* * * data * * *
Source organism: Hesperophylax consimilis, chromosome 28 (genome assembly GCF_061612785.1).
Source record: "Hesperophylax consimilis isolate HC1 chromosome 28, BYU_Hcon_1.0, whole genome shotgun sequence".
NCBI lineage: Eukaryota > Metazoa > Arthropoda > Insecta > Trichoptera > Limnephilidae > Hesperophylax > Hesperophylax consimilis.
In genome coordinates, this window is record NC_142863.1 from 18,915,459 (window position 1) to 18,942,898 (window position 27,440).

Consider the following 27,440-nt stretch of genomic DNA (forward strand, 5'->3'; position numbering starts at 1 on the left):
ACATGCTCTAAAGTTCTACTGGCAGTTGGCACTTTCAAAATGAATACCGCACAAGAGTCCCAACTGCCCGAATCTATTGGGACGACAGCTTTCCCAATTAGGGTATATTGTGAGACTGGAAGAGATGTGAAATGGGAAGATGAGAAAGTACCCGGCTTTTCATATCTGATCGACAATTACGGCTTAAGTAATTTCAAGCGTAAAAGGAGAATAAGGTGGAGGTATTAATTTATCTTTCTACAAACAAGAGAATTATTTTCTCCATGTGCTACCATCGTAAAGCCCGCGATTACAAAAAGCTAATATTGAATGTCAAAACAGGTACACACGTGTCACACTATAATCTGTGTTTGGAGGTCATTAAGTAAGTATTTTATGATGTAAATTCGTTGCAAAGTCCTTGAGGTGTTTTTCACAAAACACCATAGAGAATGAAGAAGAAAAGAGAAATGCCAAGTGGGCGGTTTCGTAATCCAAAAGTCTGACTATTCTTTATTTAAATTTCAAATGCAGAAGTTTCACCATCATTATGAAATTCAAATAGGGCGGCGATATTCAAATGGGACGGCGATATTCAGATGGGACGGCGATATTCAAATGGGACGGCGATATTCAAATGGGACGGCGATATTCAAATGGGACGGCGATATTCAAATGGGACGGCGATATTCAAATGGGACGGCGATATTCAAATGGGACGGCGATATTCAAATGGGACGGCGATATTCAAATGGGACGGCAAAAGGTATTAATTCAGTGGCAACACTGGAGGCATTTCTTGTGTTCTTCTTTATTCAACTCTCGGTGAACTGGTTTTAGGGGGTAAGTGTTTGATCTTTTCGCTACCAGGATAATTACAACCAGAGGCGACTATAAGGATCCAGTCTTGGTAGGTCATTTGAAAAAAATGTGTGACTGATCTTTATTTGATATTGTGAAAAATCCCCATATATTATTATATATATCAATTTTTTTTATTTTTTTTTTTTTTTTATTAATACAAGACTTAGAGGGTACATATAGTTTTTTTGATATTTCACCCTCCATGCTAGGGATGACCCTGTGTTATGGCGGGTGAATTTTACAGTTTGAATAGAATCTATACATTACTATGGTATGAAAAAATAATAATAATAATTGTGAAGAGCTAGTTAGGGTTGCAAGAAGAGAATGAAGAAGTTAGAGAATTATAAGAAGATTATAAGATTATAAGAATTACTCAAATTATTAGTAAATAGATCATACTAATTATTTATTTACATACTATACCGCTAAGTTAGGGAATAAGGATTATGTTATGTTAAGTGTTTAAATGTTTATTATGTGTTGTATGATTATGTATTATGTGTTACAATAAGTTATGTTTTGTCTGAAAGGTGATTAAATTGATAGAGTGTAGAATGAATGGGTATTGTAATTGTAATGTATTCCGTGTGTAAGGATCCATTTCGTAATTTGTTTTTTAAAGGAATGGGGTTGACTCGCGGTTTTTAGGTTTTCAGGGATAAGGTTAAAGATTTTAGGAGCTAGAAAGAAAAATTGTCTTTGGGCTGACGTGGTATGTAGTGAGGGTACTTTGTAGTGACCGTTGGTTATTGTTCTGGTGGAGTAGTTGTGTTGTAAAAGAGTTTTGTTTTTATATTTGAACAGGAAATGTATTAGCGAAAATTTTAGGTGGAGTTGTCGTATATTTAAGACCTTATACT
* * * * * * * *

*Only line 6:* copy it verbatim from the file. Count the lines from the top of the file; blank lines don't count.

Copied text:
ACATGCTCTAAAGTTCTACTGGCAGTTGGCACTTTCAAAATGAATACCGCACAAGAGTCCCAACTGCCCGAATCTATTGGGACGACAGCTTTCCCAATTAGGGTATATTGTGAGACTGGAAGAGATGTGAAATGGGAAGATGAGAAAGTACCCGGCTTTTCATATCTGATCGACAATTACGGCTTAAGTAATTTCAAGCGTAAAAGGAGAATAAGGTGGAGGTATTAATTTATCTTTCTACAAACAAGAGAATTATTTTCTCCATGTGCTACCATCGTAAAGCCCGCGATTACAAAAAGCTAATATTGAATGTCAAAACAGGTACACACGTGTCACACTATAATCTGTGTTTGGAGGTCATTAAGTAAGTATTTTATGATGTAAATTCGTTGCAAAGTCCTTGAGGTGTTTTTCACAAAACACCATAGAGAATGAAGAAGAAAAGAGAAATGCCAAGTGGGCGGTTTCGTAATCCAAAAGTCTGACTATTCTTTATTTAAATTTCAAATGCAGAAGTTTCACCATCATTATGAAATTCAAATAGGGCGGCGATATTCAAATGGGACGGCGATATTCAGATGGGACGGCGATATTCAAATGGGACGGCGATATTCAAATGGGACGGCGATATTCAAATGGGACGGCGATATTCAAATGGGACGGCGATATTCAAATGGGACGGCGATATTCAAATGGGACGGCGATATTCAAATGGGACGGCGATATTCAAATGGGACGGCAAAAGGTATTAATTCAGTGGCAACACTGGAGGCATTTCTTGTGTTCTTCTTTATTCAACTCTCGGTGAACTGGTTTTAGGGGGTAAGTGTTTGATCTTTTCGCTACCAGGATAATTACAACCAGAGGCGACTATAAGGATCCAGTCTTGGTAGGTCATTTGAAAAAAATGTGTGACTGATCTTTATTTGATATTGTGAAAAATCCCCATATATTATTATATATATCAATTTTTTTTATTTTTTTTTTTTTTTTATTAATACAAGACTTAGAGGGTACATATAGTTTTTTTGATATTTCACCCTCCATGCTAGGGATGACCCTGTGTTATGGCGGGTGAATTTTACAGTTTGAATAGAATCTATACATTACTATGGTATGAAAAAATAATAATAATAATTGTGAAGAGCTAGTTAGGGTTGCAAGAAGAGAATGAAGAAGTTAGAGAATTATAAGAAGATTATAAGATTATAAGAATTACTCAAATTATTAGTAAATAGATCATACTAATTATTTATTTACATACTATACCGCTAAGTTAGGGAATAAGGATTATGTTATGTTAAGTGTTTAAATGTTTATTATGTGTTGTATGATTATGTATTATGTGTTACAATAAGTTATGTTTTGTCTGAAAGGTGATTAAATTGATAGAGTGTAGAATGAATGGGTATTGTAATTGTAATGTATTCCGTGTGTAAGGATCCATTTCGTAATTTGTTTTTTAAAGGAATGGGGTTGACTCGCGGTTTTTAGGTTTTCAGGGATAAGGTTAAAGATTTTAGGAGCTAGAAAGAAAAATTGTCTTTGGGCTGACGTGGTATGTAGTGAGGGTACTTTGTAGTGACCGTTGGTTATTGTTCTGGTGGAGTAGTTGTGTTGTAAAAGAGTTTTGTTTTTATATTTGAACAGGAAATGTATTAGCGAAAATTTTAGGTGGAGTTGTCGTATATTTAAGACCTTATACT